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David Warner quietly proves a point against old side Sunrisers Hyderabad

Did the game against Sunrisers bring the best out of Warner? Everybody thinks so, except him

Vishal Dikshit
Vishal Dikshit
"My thoughts are like every other game," David Warner said a day before playing for the first time against his former team Sunrisers Hyderabad, "just keep going through your processes till you have to do it, training and just get ready for the game."
Warner made match 50 of IPL 2022 sound like any other game, posted as much on his Instagram handle, and a few days later the match might even get buried in the heap of IPL scorecards. But knowing the magnitude of the occasion, some fans replied saying, "it's revenge time", some put up couplets of settling scores with Sunrisers, and one Sunrisers fan club said, "go easy on us, Davey."
It was almost as if Warner scoring big against Sunrisers was inevitable, and the reasons were also out there, except that Warner himself didn't say as much. Warner scored a scintillating 92 not out off 58 balls to lead Delhi Capitals to their third 200-plus total this IPL and a 21-run win against Sunrisers with a Player-of-the-Match performance.
The manner in which Warner was ousted from the Sunrisers camp last season, the way he was left behind in the hotel room for some matches and elbowed out of the team management, it snowballed into a controversy and became "a bitter pill to swallow" for Warner.
Only a few weeks later, Warner turned his form around to help Australia lift their maiden T20 World Cup by being the second-highest scorer and took home the Player-of-the-Series award. He went on to say, "When you are dropped from the team you have loved the most for years without any real fault of yours and stripped of captaincy without being given a reason, it hurts."
How can his first game against Sunrisers be just another game then? Have all the scars healed?
Broadcaster Harsha Bhogle poked Warner at the presentation on Thursday by asking, "was there something about today's innings? The fluency, the strokeplay, everything was just perfect."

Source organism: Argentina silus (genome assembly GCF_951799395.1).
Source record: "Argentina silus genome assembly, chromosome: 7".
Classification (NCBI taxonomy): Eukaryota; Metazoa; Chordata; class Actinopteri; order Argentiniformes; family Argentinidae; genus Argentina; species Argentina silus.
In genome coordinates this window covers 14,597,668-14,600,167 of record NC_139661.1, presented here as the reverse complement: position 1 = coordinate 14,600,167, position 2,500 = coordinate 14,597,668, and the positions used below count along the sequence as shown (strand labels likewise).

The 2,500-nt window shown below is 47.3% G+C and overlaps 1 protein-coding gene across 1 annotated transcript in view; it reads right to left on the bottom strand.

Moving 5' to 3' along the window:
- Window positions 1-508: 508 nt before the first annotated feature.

Warner only referred to the batting-friendly conditions, but nothing about the past.
"I think when you rock up here and look at that wicket, it's a really nice wicket, and it doesn't matter if you bat or second," Warner replied. "You know it's going to be nice and true and I've obviously had some success here and played my strokes, didn't think about hitting gaps and just watch the ball and hit the ball. It was going to come off and fortunate that it did."
Bhogle prodded again. "But there seemed a little bit more today especially when Rovman Powell was batting, he is hitting sixes, you are screaming louder, was there a little bit more today?"
Warner this time deflected towards the challenging weather. "Obviously it's challenging here with the humidity in Mumbai. I was cooked there towards the back end, I'm getting older and having Rovi at the other end, he's got some serious power to clear the fence, it was amazing strike. I was glad he was at the other end."
Bhogle nudged him once again, and this time more directly. "You didn't need motivation today. I look at you and I still think Sunrisers sometimes, to be honest."
Warner also replied more directly but didn't reveal much. "I didn't need extra motivation. We've all seen what's happened before in the past and it was just to get a win on the board and get back in this contest."
The truth ultimately came out after the presentation when home broadcaster Star Sports got hold of Capitals' assistant coach and Warner's former Australia team-mate Shane Watson. He was asked if there was "just a little bit more against his old side?"
"It was a little bit more than just a little bit more," Watson said with a laugh. "He was certainly up and about in the team meeting all game, which in the end is the intensity you need to be at your best and Davey certainly brought that tonight. And everyone else fed off that energy as well. You see the way Rovman came in and he sort of thrived off that energy. Dave just drove the train with his energy, with his desperation to really prove a point. He certainly did that tonight.
"You could see the intensity he had tonight and he wanted to make sure that he did everything he possibly could, leave no stone unturned for tonight's game and he stepped up beautifully."
"This is a grudge match for David Warner," Kevin Pietersen said on commentary but Warner didn't take it too far and ensured the team's needs were above his. He was on 92 after 19 overs but not on strike for the final over. He could have easily reached a century against his former side had he planned it so with Powell, but when the two batters met mid-pitch before the final over, Warner told Powell to go for the big shots and not think about giving him strike.
"At the start of the last over I asked him if he wanted a single to try and hit a hundred but he said, 'listen, that's not how cricket is played,' and that I should try to smack it as hard as I can and I did that," Powell had said on broadcast after Capitals' innings.
When Warner was asked about not going for a century, he said: "100%. And I said to him I'm running two, no matter what and I don't care if I get run-out. If we get 200-plus…I thought 190 was a par score but anything over 200 [was good] and I said to him if he was there at the end, we could get 210-220. So I'm just glad he cleared the fence [in the last over]."
On a chat for, Watson then teased Warner by asking, "Do you think you'll have the same fire in your belly for the next couple of games as well?"
"I've always got fire in my belly, you know that Shane," Warner replied with a grin while scratching his head and Watson had a hearty laugh standing next to him.

Vishal Dikshit is an assistant editor at ESPNcricinfo